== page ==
First launched in 2015, Teammachine ALR is one of the few really good aluminium bikes, with a frame light enough to embarrass many carbon frames and with a much more appealing price tag.
For 2019 the Swiss company has made a raft of changes to the ALR aimed at trying to offer much of the performance of the carbon Teammachine but in a more cost-conscious package.
There are common design details, from the tube shapes to the internal seat clamp, full internal cable routing, clearance for 28mm tyres and adoption of disc brakes for the first time.
BMC makes extensive use of hydroforming to shape the tube profiles which now more closely resemble the carbon Teammachine, and all tubes are triple butted. It’s also using a size-specific approach to provide optimum performance across the size range.
Improving ride comfort has been a key focus. It uses its Tuned Compliance Concept (TCC) to shape the frame and fork in key places in order to provide more vertical compliance, to give a smoother ride on poorly surfaced roads, whilst also ensuring it has the necessary stiffness for acceleration and handling.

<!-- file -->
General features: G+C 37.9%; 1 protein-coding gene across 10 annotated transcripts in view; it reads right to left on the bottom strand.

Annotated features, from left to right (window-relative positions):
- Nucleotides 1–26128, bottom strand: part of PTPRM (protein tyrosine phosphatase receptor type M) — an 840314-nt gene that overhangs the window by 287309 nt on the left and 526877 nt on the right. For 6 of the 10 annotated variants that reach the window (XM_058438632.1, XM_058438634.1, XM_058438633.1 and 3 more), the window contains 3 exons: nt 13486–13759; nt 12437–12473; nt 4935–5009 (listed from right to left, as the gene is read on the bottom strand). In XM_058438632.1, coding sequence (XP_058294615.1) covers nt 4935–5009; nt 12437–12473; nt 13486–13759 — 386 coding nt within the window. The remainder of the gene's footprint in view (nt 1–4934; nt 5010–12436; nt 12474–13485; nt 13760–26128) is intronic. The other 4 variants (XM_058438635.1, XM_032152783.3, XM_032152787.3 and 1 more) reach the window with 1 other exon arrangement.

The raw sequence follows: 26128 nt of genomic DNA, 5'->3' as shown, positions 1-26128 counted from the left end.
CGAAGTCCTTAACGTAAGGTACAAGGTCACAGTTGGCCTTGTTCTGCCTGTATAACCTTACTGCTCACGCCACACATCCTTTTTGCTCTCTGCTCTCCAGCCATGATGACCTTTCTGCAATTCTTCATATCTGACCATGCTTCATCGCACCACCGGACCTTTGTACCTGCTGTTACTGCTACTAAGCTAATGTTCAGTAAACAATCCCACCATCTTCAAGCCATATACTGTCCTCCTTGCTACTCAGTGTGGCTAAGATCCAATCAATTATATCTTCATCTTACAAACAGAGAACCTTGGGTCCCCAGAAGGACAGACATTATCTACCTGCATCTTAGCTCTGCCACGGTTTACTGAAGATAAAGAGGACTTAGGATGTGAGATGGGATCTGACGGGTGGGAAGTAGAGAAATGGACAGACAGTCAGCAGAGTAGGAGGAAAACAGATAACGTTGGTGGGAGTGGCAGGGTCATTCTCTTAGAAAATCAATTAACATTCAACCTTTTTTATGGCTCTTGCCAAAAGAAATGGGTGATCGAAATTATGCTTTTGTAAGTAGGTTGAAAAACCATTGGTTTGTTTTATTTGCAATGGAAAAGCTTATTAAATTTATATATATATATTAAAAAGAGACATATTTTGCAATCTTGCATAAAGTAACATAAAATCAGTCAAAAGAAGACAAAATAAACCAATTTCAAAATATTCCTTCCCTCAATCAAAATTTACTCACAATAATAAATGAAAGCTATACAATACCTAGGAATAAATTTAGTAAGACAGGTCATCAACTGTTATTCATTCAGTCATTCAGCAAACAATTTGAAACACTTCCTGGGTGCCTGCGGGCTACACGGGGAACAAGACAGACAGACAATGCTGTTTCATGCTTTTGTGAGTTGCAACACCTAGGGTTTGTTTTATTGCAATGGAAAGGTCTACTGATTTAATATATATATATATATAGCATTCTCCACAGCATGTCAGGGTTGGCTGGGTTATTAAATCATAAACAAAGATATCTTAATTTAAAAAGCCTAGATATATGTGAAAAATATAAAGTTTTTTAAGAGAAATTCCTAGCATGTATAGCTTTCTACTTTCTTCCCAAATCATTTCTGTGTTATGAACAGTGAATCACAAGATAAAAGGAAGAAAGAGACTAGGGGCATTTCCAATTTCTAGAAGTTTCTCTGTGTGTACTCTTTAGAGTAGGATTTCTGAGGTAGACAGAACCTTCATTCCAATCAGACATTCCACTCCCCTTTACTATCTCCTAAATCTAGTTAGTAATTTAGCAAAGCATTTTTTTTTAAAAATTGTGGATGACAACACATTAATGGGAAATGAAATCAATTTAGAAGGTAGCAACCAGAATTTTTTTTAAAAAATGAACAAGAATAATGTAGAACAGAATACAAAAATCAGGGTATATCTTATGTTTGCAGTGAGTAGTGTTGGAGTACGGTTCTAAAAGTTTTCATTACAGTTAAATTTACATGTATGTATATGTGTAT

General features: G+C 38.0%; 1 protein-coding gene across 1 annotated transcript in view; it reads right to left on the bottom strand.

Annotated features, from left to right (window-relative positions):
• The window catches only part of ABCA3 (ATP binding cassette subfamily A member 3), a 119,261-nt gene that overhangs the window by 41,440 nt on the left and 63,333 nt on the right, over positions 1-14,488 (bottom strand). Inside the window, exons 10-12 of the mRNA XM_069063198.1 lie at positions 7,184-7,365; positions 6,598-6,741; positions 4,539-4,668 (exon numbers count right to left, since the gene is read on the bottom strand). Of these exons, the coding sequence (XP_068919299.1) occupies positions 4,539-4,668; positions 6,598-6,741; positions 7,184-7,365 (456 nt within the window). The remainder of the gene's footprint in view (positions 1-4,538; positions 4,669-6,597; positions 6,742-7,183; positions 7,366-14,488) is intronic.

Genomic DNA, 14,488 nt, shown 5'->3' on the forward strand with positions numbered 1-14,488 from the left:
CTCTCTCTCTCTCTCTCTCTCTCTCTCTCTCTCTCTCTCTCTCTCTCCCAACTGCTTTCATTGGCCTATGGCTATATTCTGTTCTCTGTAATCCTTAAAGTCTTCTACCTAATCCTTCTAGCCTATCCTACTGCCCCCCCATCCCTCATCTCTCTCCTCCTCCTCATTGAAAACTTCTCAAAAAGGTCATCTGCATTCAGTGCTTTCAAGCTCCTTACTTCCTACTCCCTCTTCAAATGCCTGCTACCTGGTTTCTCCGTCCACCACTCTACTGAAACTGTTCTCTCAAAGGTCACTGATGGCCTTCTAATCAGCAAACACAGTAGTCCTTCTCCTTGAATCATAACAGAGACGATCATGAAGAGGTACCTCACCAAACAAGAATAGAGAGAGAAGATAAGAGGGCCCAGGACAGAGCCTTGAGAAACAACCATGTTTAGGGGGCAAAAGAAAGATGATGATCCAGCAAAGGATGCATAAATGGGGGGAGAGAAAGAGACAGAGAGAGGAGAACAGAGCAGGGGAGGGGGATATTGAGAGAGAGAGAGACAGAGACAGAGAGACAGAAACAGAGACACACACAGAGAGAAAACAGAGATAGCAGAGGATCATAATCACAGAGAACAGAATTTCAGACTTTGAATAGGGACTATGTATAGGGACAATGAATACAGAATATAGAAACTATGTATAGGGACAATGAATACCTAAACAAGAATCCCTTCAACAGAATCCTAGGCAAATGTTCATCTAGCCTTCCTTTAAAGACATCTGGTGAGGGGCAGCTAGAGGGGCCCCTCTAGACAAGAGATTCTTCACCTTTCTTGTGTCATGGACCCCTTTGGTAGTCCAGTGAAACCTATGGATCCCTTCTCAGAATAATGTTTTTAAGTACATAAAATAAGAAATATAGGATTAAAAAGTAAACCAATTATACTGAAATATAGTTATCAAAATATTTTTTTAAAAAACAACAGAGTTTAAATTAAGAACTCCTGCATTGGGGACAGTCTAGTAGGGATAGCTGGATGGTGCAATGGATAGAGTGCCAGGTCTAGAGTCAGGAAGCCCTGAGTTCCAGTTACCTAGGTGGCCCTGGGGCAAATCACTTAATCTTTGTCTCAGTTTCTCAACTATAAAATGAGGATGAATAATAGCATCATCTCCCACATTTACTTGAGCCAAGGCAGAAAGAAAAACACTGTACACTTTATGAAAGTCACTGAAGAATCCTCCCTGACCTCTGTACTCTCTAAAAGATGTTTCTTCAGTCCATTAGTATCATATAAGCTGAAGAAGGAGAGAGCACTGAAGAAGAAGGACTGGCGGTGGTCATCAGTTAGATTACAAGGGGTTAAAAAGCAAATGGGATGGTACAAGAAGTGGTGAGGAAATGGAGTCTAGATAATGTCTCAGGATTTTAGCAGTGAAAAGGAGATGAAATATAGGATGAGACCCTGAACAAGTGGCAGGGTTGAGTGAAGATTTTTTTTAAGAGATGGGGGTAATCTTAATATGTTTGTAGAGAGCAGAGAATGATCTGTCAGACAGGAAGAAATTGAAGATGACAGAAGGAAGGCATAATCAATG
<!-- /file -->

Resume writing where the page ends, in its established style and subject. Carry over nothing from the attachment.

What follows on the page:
The rear stays are flattened and meet the seat tube lower down. There’s a D-shaped seatpost for added seated comfort and the same carbon fork from the SLR is used for added smoothness.
Disc brakes are offered on the ALR for the first time, and it’s using the now standard 12mm thru-axles with flat mount calipers.
“We consider the Teammachine ALR as an access point to performance road riding. Aluminium technology has progressed in recent years and we now have the possibility to recreate the shape of the Teammachine SLR with aluminium. It’s a lightweight and stiff material, and the Teammachine ALR is complemented by core carbon components,” explains Stefan Christ, Head of R&D at BMC.
Following this development claimed frame weight for a 54g is 1,165g with rim brakes, down from 1,295g of the previous version, with the disc model coming in at 1,250g.
The Teammachine ALR will be available in five sizes from 47 to 60cm. The range will include three models, two with rim brakes and one with discs, using Tiagra and 105 components. We don’t have prices yet.
More info at www.bmc-switzerland.com
David has worked on the road.cc tech team since July 2012. Previously he was editor of Bikemagic.com and before that staff writer at RCUK. He's a seasoned cyclist of all disciplines, from road to mountain biking, touring to cyclo-cross, he only wishes he had time to ride them all. He's mildly competitive, though he'll never admit it, and is a frequent road racer but is too lazy to do really well. He currently resides in the Cotswolds.